Cover design by CL Stegall of Dark Red Press.

On SIC we see a large red eye.  That certainly will get you a second look.  The eye is not just some red circle.  It is very detailed eye that almost starts to tell the story itself.  The title is a unique font, but very readable and stands out.  The author name stands out from the cover art, while not taking over the cover.  The book description from Amazon provides a brief sales pitch and some praise:

Set in a dystopian, religiously-demented American Empire, the city of Las Vegas is no longer a city of sin. Now called Necropolis, it is a city that eats sin. The vampires of Necropolis wait patiently for the Empire’s weekly drop off of guilty Penitents; sinners and criminals full of fresh blood.

Hank Evans is one of those Penitents and he would gladly let the vampires take every drop of his blood if it weren’t for one detail: Toby. Toby is Hank’s only son. Now, Hank must do whatever it takes to escape the city of the dead and save his son from an Empire as bloodthirsty as the vampires it uses to keep its people in line.

Praise for Shining in Crimson:

“A big-scale vampire thriller that changes the rules.”–Scott Nicholson, author of Liquid Fear, The Red Church, and They Hunger

“One of the best surprises I’ve had in a long while. Writing with a smart, self-assured ease, Robert S. Wilson has given us a gift with Shining in Crimson. Part Underworld, part Escape From New York, Shining in Crimson is genuinely frightening, genuinely thrilling, but above all, first-rate storytelling. I’m a Robert S. Wilson fan from now on!”–Joe McKinney, author of Flesh Eaters and Apocalypse of the Dead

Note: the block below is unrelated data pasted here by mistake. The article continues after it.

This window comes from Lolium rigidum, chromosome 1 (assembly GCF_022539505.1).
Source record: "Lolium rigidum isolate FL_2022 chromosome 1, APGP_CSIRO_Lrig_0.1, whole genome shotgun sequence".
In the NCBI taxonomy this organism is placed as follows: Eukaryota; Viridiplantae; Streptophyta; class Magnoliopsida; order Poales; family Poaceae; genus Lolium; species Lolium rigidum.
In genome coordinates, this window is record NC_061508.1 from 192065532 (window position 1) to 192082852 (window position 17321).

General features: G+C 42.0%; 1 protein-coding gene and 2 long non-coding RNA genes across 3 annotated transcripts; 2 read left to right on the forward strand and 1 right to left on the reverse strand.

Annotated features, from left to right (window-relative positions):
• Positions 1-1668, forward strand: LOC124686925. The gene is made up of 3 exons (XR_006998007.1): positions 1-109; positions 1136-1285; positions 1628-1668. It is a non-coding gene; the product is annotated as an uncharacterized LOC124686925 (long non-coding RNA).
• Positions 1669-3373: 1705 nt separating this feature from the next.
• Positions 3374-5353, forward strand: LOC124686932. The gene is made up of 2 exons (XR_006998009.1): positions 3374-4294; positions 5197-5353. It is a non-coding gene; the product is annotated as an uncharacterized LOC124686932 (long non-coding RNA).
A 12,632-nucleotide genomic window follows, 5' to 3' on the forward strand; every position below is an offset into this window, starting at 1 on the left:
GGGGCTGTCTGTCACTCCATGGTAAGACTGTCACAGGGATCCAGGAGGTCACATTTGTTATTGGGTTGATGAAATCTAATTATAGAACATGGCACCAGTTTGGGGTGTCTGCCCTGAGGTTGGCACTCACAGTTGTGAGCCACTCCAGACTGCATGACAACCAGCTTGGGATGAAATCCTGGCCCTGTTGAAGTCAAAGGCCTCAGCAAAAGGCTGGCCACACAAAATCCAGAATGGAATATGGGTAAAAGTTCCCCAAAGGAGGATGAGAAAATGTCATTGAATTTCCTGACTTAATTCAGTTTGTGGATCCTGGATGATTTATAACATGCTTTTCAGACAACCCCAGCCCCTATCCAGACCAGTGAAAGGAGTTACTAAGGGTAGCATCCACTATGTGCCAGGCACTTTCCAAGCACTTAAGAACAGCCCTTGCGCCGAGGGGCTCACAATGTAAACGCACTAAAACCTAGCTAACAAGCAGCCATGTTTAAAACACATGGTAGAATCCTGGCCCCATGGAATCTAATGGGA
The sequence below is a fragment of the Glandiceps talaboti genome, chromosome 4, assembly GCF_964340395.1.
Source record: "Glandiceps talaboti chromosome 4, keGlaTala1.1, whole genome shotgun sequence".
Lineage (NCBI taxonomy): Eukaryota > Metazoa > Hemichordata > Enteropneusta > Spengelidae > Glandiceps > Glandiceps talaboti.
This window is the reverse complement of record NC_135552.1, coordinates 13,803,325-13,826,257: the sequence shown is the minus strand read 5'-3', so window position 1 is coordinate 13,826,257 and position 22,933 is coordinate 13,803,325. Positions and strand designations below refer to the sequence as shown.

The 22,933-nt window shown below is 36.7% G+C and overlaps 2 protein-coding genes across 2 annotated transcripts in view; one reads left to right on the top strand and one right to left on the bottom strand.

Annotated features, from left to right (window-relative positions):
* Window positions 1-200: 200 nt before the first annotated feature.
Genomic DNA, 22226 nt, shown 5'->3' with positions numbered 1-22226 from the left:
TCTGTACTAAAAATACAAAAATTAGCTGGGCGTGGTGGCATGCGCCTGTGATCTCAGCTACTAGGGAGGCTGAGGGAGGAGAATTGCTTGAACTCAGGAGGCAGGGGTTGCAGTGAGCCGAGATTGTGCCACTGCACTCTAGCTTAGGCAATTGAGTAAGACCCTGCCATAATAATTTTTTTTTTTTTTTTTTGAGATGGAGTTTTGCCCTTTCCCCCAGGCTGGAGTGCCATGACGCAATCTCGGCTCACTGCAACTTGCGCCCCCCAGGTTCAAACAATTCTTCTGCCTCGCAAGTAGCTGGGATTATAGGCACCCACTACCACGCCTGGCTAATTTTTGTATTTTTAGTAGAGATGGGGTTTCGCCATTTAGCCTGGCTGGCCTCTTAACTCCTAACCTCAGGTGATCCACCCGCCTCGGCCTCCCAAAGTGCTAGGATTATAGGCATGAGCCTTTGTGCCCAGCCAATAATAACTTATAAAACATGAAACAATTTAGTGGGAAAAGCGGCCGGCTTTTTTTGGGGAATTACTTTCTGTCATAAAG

“Robert S. Wilson shows a lot of promise here with this debut novel. Now it’s time to see where that promise will take him.”–Ray Wallace, The Chiaroscuro

“You’ll not find some glistening torsos and smouldering eyes in this book. What you will find is a brilliantly thought out society of Vampires.”–Jim Mcleod, Ginger Nuts of Horror

“The Mesh of Religious symbolism and political commentary tucked neatly between pure horror and suspense is superb.”–Lisa Lane, The Cerebral Writer

Cover art by Deron Douglas

On The Nanotech Murders we have a beautiful woman standing in front of a detailed back drop, holding a gun.  Let’s be honest here, it catches your eye for several reasons.  One you have an attractive woman, two you have interesting shading, that almost implies she might not be all human, and last you have that gun.  The cover certainly catches the eye.  The font on the title is unique while readable and the authors name is prominent but not overwhelming.  The book description from Amazon offers a brief sales pitch:

The year is 2071 and there’s a serial killer loose in Atlanta. Lieutenant Jak Decker, a homicide cop, is on the case but is getting nowhere. As the body count mounts, his boss assigns him a partner, the smart and beautiful Detective Cassandra Smith. Decker, a tough, wise-cracking loner, doesn’t want a partner, especially when he finds out she’s an android.

While I am no expert in Book Covers, I do understand that we judge books by their covers.  If you want to sell some books cover art helps a lot (and it certainly doesn’t harm anything).  We must also remember that your cover art will become that books brand.  And we all know how powerful branding is.  Just think about golden arches.  So consider your cover art carefully.  I can’t wait to get some cover art for my first novel.  Please comment below with your cover art tips and tricks to help others learn from your own experience.